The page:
Discovery first launched in 1984 and flew 39 times in space, more than any other shuttle. It is the oldest of NASA's three surviving space shuttles and the first to head to a museum.
It will go on display at the Smithsonian's hangar at Dulles International Airport in Virginia, replacing Enterprise, the shuttle prototype that never made it to space but was used in landing tests in the late 1970s. Enterprise is bound for New York City's Intrepid Sea, Air & Space Museum.
"It's good to see her one more time, and it's great that Discovery is going to a good home. Hopefully, millions of people for many, many years to come will go see Discovery," said Steven Lindsey, the last astronaut to command Discovery. "It's also sad ... it's sad to see that the program is over."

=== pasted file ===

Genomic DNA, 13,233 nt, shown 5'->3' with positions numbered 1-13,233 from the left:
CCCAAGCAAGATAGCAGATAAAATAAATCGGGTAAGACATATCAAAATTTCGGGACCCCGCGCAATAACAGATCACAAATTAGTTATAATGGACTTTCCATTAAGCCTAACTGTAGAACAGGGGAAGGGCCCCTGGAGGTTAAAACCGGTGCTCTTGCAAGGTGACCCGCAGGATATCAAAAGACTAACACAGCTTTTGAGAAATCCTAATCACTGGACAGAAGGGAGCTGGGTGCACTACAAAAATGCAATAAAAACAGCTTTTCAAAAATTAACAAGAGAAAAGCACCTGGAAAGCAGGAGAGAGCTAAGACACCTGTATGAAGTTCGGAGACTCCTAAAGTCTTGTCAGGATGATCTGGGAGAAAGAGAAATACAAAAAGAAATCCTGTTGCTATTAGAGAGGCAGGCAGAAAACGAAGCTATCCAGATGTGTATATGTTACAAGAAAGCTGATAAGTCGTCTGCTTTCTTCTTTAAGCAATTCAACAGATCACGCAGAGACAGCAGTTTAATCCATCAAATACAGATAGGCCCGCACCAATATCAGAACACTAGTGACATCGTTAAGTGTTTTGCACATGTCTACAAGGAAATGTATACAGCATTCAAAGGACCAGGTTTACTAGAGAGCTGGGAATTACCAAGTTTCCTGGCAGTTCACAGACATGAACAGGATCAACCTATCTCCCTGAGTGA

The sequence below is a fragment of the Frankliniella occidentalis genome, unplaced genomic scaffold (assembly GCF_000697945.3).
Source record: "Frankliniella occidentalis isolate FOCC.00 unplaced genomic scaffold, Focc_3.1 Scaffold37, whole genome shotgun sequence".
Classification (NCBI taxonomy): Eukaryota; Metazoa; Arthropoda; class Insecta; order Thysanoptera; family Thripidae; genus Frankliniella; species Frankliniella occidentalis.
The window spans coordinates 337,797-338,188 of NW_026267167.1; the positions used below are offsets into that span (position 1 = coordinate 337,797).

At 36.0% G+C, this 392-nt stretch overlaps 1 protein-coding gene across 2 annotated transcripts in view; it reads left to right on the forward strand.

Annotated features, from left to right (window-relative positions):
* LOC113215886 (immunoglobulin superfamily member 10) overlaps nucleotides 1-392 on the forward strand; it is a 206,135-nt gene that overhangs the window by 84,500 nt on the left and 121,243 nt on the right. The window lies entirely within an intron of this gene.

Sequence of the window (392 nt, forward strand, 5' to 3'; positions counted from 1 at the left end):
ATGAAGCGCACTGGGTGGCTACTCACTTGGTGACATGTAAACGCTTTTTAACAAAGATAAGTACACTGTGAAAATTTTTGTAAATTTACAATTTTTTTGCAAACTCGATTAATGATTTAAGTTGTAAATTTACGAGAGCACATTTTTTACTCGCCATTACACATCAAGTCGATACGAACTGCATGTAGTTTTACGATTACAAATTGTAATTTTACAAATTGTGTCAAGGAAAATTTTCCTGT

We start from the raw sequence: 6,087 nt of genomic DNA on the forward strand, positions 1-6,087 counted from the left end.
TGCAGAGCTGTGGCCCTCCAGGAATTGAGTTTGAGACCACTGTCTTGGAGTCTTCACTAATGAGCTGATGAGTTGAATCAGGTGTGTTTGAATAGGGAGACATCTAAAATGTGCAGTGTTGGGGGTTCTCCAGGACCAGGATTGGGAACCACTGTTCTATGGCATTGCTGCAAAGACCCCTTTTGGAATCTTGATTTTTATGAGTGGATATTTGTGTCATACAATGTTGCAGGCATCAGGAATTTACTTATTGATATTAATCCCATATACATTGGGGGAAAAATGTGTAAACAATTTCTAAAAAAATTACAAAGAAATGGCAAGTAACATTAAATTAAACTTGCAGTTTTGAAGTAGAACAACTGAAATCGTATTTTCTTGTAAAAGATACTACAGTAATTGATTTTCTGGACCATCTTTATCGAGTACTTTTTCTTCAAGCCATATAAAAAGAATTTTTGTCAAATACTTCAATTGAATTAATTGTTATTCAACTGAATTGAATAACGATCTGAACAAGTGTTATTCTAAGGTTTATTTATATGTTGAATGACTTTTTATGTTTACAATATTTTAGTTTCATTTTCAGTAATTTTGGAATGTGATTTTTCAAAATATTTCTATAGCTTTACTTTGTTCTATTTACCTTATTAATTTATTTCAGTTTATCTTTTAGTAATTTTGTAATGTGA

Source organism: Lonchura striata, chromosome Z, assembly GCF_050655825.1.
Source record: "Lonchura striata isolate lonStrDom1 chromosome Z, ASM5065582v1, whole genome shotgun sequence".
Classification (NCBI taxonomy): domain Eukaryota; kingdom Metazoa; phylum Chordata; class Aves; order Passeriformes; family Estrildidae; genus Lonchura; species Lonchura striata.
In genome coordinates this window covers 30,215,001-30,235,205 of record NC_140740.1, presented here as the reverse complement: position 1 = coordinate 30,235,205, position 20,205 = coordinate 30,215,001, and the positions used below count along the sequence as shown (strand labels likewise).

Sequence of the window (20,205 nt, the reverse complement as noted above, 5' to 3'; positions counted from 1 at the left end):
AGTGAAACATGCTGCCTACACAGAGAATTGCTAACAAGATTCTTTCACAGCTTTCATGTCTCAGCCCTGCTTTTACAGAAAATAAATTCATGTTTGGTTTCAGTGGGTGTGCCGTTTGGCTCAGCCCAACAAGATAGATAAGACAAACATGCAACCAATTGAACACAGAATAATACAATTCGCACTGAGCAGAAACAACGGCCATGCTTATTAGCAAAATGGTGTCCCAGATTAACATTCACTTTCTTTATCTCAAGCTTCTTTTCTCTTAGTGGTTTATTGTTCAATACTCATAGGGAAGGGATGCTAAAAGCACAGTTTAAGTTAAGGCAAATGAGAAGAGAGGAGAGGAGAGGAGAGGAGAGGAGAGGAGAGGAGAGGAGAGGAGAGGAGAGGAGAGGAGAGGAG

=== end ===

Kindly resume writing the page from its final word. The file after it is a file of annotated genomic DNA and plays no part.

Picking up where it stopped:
NASA ended the shuttle program last summer after 30 years to focus on destinations beyond low-Earth orbit. Lindsey, no longer with NASA, now works in the commercial space industry, helping to develop a successor for launching American astronauts to the International Space Station.
Stephanie Stilson, a NASA manager who is heading up the transition and retirement of the three remainingshuttles, said Discovery looked as though it had just arrived from a ferry trip from the backup landing site in California, as it did so many times in years past.